- Laugh Clown Laugh (1928) – Despite the creepy premise (Lon Chaney falls in love with his foundling “daughter” when she grows up), this is a pretty great silent film. The central irony of a sad clown might be obvious, but Chaney’s performance actually makes it quite powerful.
- Tapeheads (1988) – Bizarre comedy that seems to be going for some kind of tone between strange and offputting. I only got an hour in before I decided I really would rather do about anything else than finish this movie.
- The Ace of Hearts (1921) – Minor Lon Chaney silent film that follows a secret organization of humanitarian assassins. The implausible plot and bland costar opposite Chaney (who was great as usual despite his silly hair) bring this one down a few notches.
- Camille (1921) – Not a bad film, especially considering how relatively early in the silent era it was made, there still isn’t a lot that stands out about it. Its biggest problems are that there doesn’t seem to be much reason for Armand to like Maguerite, and that the death bed scenes at the end occupy far too much of the movie.
- The Aviator’s Wife (1981) – Man that main character is a pussy, but this is a fine example of vintage Rohmer, which is to say it is nothing less than a masterpiece. Essentially four or five long conversations (some lasting almost half the movie), to watch this is to realize just how vapid the dialog from someone like Quentin Tarantino is in comparison.
- Zero for Conduct (1933) – The “narrative” is quite “free” (if it were a movie by a less hallowed director I might even call it a bit of a mess), but that is hardly an issue for such an anarchist film. I can think of few films that so brilliantly (and cinematically) capture the primal urge to manufacture a little chaos.
- Camille (1936) – Cukor’s direction is as drolly sparkling as ever in this adaptation of Camille that adds (when compared to the silent version) much appreciated layers of complexity to the Marguerite character. Garbo was made for a role like this with her tragically haunted soul never more visible through her facade of beauty and nonchalance.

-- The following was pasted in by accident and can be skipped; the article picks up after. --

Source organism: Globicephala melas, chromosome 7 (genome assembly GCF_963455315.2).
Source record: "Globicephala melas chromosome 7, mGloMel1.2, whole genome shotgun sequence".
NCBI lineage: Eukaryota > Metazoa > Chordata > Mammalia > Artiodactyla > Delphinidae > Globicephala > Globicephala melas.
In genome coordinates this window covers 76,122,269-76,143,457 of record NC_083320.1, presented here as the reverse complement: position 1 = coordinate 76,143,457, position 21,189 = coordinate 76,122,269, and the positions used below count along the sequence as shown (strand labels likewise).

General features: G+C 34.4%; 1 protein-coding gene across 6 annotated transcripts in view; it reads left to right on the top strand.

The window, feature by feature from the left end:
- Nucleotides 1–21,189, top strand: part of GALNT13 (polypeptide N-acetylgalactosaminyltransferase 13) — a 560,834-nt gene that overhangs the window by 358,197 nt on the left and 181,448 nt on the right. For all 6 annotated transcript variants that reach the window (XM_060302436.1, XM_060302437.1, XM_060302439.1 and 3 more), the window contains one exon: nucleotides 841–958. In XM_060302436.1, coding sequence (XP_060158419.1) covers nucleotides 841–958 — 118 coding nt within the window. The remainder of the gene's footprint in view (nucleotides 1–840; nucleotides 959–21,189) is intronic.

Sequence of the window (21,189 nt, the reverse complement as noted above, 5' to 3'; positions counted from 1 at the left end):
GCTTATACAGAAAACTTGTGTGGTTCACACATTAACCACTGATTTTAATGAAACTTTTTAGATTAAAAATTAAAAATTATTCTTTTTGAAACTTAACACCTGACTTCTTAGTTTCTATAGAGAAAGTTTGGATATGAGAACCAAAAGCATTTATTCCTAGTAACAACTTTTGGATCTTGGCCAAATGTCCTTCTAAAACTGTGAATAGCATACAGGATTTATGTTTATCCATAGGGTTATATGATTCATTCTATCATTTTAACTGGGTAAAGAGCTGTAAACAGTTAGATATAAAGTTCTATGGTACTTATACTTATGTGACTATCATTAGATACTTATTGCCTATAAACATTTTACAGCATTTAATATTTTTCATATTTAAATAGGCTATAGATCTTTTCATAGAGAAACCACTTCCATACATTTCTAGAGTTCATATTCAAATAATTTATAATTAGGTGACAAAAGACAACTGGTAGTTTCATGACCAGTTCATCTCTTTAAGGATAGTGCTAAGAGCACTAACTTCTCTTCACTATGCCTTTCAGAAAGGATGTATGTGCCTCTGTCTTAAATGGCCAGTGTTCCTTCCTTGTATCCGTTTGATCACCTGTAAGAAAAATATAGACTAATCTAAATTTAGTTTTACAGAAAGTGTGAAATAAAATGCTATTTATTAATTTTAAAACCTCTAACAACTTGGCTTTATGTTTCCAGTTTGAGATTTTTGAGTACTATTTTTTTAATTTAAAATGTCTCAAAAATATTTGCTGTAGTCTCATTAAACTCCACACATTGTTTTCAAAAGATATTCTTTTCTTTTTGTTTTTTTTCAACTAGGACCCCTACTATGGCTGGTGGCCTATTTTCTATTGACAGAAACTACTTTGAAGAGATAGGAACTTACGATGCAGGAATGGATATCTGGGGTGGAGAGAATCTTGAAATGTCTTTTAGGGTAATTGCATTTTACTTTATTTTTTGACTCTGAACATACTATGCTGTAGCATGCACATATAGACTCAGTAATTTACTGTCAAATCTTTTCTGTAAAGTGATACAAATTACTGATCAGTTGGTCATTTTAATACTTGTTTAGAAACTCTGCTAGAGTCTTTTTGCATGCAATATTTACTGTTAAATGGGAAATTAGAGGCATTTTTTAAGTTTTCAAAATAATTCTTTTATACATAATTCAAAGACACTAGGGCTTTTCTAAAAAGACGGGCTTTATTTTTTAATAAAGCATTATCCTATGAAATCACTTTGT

- A Touch of Evil (1958) – A bizarre nightmare of a noir film full of Welles’ usual unbridled creativity (not to mention a monumental performance from the man himself). Watching the grotesque menagerie of characters leering through the shadows really makes you realize how influential this film must have been to someone like David Lynch.
- Inglourious Basterds (2009) – Its weaknesses overtook its strengths on the second viewing as the sloppiness of the story became far more apparent. Not only that, but the dialog was irritatingly superfluous (though still thankfully less self aware than previous films) to the point that I decided to write a rant about it as my next blog post.
- Angel Face (1952) – Interesting spin on the femme fatale noir story, this film puts a lot more psychological depth into its characters and their motivations. I especially like how Preminger toys with our sympathies as the story unravels.
- Invasion of the Body Snatchers (1956) – This genuinely unsettling science fiction film ratchets up the tension in an unrelenting slow burn of nihilistically horrifying revelations. The end result is a white knuckle portrait of helpless hopelessness that is far more terrifying than watching coeds being chased by a chainsaw wielding maniac.
- Captains Courageous (1937) – Sure, we’ve all seen the story before, but the “by the numbers” plot wasn’t a problem–that would be like complaining about a big fight scene at the end of a kung fu movie. Besides, the story does resonate, the acting is good and there are some finely shot scenes on the high seas–as “family fare” goes, this is really pretty good.
- Orphans of the Storm (1921) – Though one might be tempted to call this “behind the times” when compared to such early 1920’s masterpieces as Nosferatu, that is really more due to the occasional wince-worthy moment–the film as a whole is pretty great. The set design alone is worth the price of admission while the trademark Griffith crosscutting is as thrilling as always, especially in the hilariously over the top final race to save the heroine.
The Fireman’s Ball was one of my dad’s favorites. He always liked the part about the head cheese. It helped that he was a fireman for a time.